sclerotic

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scle·rot·ic

(sklē-rot'ik),
1. Relating to or characterized by sclerosis.
2. Synonym(s): scleral

sclerotic

/scle·rot·ic/ (sklĕ-rot´ik)
1. hard or hardening; affected with sclerosis.
2. scleral.

sclerotic

(sklə-rŏt′ĭk)
adj.
1. Affected or marked by sclerosis.
2. Anatomy Of or relating to the sclera.
n.
See sclera.

sclerotic

[sklirot′ik]
Etymology: Gk, skleros, hard
pertaining to induration or hardening.

scle·rot·ic

(sklĕr-ot'ik)
1. Relating to or characterized by sclerosis.
2. Synonym(s): scleral.

sclerotic

1. The white outer coat (sclera) of the eye.
2. Pertaining to the SCLERA.

sclerotic

see SCLERA.

sclera 

The tough, white, opaque, fibrous outer tunic of the eyeball covering most of its surface (the cornea contributes 7% of, and completes, the outer tunic). Its anterior portion is visible and constitutes the 'white' of the eye. In childhood (or in pathological conditions) when the sclera is thin, it appears bluish, while in old age it may become yellowish, due to a deposition of fat. The sclera is thickest posteriorly (about 1 mm) and gradually becomes thinner towards the front of the eyeball. It is a sieve-like membrane at the lamina cribrosa. The sclera is pierced by three sets of apertures: (1) the posterior apertures round the optic nerve and through which pass the long and short posterior ciliary vessels and nerves; (2) the middle apertures, 4 mm behind the equator which give exit to the vortex veins; and (3) the anterior apertures through which pass the anterior ciliary vessels. The tendons of insertion of the extraocular muscles run into the sclera as parallel fibres and then spread out in a fan-shaped manner. The sclera is commonly considered to be divided into three layers from without inward: (1) the episclera, (2) the scleral stroma and (3) the suprachoroid (lamina fusca) which is interposed between choroid and sclera. Syn. sclerotic. Note: some authors consider the suprachoroid as belonging to the choroid. However, when choroid and sclera are separated part of the suprachoroid adheres to the choroid and part to the sclera. See cribriform plate; evisceration.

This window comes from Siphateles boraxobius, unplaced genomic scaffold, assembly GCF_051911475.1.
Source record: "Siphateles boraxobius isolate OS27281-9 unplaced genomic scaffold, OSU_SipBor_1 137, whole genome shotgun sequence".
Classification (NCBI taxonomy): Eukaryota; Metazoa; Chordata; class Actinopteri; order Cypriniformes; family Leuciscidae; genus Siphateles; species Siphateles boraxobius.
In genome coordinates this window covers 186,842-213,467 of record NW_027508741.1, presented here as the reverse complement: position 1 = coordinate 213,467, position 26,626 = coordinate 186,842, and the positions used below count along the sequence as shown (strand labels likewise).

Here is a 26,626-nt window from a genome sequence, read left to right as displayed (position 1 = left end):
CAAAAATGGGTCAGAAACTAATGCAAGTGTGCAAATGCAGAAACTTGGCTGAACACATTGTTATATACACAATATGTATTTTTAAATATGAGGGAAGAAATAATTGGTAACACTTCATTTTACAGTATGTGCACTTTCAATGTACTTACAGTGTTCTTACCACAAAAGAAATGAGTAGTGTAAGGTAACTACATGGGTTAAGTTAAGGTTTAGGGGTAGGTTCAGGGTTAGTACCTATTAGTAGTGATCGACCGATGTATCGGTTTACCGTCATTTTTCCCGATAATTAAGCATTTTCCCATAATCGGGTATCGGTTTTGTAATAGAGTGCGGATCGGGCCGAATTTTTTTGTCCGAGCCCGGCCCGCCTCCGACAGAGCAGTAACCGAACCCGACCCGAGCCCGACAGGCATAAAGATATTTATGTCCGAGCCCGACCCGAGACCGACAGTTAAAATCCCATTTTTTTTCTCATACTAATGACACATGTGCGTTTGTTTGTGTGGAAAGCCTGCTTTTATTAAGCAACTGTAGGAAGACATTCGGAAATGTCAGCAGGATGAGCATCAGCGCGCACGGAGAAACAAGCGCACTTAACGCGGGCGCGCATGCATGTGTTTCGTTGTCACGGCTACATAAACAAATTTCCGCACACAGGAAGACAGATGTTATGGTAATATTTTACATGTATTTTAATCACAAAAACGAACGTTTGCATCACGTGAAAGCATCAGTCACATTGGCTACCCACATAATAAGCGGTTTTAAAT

blue sclera A hereditary defect in which the sclera has a bluish appearance. The sclera is thinner than normal and is susceptible to rupture if the person engages in contact sports. It is often associated with fragility of the bones and deafness as part of a condition called osteogenesis imperfecta (fragilitas ossium, van der Hoeve's syndrome), with keratoconus or with acquired scleral thinning (e. g. necrotizing scleritis). Syn. blue sclerotic (Fig. S3). See Ehlers-Danlos syndrome; Marfan's syndrome.
Fig. S3 Blue scleraenlarge picture
Fig. S3 Blue sclera